Shoe royalty Manolo Blahnik lands in Toronto with new exhibition

A new exhibition opening Wednesday at the Bata Shoe Museum showcases 50 years of work from one of the world's most famous women's shoe designers.

On the eve of new show, Blahnik reflects on female empowerment and designing footwear for Princess Diana

A new exhibition opening Wednesday at the Bata Shoe Museum showcases 50 years of work from one of the world's most famous women's shoe designers.

Manolo Blahnik, known for his delicate, artistic pumps and towering stiletto heels, will showcase designs from his personal collection at Bata, the only shoe museum in North America, for the next nine months.

Shoes on display at the Bata Shoe Museum stretch back through 50 years of the famed designer's career. (David Donnelly/CBC)

On Tuesday evening, in town for the exhibition's opening, Blahnik made his case for why women should continue to embrace the high heel in an age of both growing female empowerment and a shift toward more comfortable footwear.

"I've always been giving women empowerment. Shoes make them powerful," he told CBC Toronto.

The colourful, 60's-inspired Tendona shoe - proof positive that Blahnik designs don't shy away from colour and graphic design elements. (David Donnelly/CBC)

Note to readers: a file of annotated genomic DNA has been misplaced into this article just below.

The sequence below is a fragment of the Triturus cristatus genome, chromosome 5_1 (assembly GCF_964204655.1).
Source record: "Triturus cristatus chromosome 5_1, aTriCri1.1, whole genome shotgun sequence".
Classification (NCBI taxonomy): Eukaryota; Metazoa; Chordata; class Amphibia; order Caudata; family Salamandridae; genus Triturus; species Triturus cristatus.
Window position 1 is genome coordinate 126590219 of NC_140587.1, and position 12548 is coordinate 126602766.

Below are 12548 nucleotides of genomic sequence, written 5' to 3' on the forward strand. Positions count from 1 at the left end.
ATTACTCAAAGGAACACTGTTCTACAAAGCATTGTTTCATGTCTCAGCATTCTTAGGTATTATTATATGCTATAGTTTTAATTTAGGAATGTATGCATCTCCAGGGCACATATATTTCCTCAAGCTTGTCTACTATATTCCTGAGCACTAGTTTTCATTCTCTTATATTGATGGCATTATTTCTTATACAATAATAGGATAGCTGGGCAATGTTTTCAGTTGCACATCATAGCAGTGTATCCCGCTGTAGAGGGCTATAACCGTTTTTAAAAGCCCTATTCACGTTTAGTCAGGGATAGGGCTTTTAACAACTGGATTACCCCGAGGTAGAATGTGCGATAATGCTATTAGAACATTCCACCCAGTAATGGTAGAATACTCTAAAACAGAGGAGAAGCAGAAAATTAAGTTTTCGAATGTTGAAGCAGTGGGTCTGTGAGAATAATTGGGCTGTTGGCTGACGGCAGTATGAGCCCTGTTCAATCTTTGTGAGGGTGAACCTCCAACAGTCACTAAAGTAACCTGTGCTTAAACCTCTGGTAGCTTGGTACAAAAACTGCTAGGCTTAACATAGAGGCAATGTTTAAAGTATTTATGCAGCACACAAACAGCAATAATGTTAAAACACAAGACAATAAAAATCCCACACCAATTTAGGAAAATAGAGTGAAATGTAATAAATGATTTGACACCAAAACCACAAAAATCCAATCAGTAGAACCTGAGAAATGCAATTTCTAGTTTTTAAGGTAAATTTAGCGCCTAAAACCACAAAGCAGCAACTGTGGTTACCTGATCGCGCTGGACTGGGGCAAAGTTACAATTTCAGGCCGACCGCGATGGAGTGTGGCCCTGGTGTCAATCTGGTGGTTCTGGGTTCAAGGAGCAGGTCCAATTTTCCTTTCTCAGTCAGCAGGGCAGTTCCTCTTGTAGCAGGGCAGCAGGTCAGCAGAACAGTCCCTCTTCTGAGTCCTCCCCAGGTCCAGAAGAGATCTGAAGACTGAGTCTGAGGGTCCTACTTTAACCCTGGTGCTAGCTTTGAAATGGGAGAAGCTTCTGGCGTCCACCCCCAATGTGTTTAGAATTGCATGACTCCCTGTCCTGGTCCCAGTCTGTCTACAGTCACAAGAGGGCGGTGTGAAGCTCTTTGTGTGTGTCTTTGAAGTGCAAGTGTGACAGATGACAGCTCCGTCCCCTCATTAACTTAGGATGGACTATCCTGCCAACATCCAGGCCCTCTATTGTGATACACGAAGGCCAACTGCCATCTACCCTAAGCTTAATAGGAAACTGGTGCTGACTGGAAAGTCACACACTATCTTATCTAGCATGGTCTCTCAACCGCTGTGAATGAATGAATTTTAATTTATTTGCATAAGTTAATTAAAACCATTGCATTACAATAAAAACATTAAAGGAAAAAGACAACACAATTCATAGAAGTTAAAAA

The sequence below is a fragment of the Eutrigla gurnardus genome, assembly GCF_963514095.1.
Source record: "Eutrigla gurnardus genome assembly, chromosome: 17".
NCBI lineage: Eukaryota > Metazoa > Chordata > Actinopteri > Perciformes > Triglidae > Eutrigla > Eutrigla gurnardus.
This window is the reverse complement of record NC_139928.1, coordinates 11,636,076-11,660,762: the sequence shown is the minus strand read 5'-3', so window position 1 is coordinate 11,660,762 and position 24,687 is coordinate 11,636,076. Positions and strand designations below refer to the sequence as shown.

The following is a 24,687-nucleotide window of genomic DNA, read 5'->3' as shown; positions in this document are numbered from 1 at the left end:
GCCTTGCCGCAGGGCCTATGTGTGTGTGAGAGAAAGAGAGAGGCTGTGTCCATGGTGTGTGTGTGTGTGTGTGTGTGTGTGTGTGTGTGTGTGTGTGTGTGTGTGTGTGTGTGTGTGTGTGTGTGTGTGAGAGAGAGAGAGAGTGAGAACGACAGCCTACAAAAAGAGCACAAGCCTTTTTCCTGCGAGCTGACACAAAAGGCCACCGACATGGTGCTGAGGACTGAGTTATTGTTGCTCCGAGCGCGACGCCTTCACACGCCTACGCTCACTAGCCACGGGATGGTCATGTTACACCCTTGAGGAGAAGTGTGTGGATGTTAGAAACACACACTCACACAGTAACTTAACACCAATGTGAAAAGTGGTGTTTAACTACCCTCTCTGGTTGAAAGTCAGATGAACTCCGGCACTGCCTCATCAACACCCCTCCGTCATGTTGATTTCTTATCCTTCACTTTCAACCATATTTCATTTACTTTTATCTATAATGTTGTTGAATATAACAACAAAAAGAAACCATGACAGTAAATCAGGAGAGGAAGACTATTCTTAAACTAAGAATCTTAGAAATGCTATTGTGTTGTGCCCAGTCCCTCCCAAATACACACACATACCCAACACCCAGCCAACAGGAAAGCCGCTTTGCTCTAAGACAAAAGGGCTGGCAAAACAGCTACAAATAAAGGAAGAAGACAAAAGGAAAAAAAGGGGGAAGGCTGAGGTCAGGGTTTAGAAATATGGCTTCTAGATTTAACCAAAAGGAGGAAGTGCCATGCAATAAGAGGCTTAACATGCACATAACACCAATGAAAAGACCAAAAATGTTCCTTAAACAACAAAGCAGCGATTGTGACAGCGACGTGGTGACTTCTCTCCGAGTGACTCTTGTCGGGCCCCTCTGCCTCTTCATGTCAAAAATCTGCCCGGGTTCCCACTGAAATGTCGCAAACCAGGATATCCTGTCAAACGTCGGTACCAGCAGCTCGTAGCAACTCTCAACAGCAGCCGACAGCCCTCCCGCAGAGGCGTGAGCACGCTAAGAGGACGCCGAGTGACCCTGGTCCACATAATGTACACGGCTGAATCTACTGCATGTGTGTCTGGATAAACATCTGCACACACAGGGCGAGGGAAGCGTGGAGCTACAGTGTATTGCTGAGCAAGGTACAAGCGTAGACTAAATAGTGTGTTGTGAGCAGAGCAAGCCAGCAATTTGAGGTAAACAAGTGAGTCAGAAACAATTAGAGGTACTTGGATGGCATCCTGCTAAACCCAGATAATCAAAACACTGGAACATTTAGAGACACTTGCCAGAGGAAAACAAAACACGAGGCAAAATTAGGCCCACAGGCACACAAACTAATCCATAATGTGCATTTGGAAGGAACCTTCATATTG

But what of the pain caused by taking on a few city blocks in a pair of towering heels?

"If you buy horrible shoes, this is torture. If you buy something well-done and beautiful, it's not torture," Blahnik said.

70s gamechanger

The Spanish designer became a household name thanks to Sex and the City's Carrie Bradshaw, who famously fawned over Blahnik's creations.

The designers career began, however, long before the HBO show, when he bucked the trend of chunky platforms in the 1970s and released a collection of sleek, delicate heels.

The Fano shoe from 2008, designed in the years after Sex and the City propelled Blahnik to international stardom. (David Donnelly/CBC)

Moving into the 80s, one of his most famous clients was style icon Princess Diana. 

He described her as "humble and incredibly good" as well as fond of elegant shoes that were "very simple."

Love of history and art inform design

Elizabeth Semmelhack, a senior curator at the museum, says it's the sheer span of Blahnik's career, as well as the myriad influences he draws from art and history, that make the show worth seeing.

Though his designs are often described as "classic," Semmelhack says that it's the way references are blended together that create "shoes that for many people do rise to the level of art."

An assortment of pastel Rococo-inspired shoes designed for the 2006 biopic of Marie Antoinette. (David Donnelly/CBC)

The exhibition is laid out in sections, including one dedicated to shoe construction and another specifically for the ice cream pastel-creations he produced for Sofia Coppola's 2006 film Marie Antoinette.

Manolo Blahnik: The Art of Shoes opens Tuesday and runs until January 6, 2019.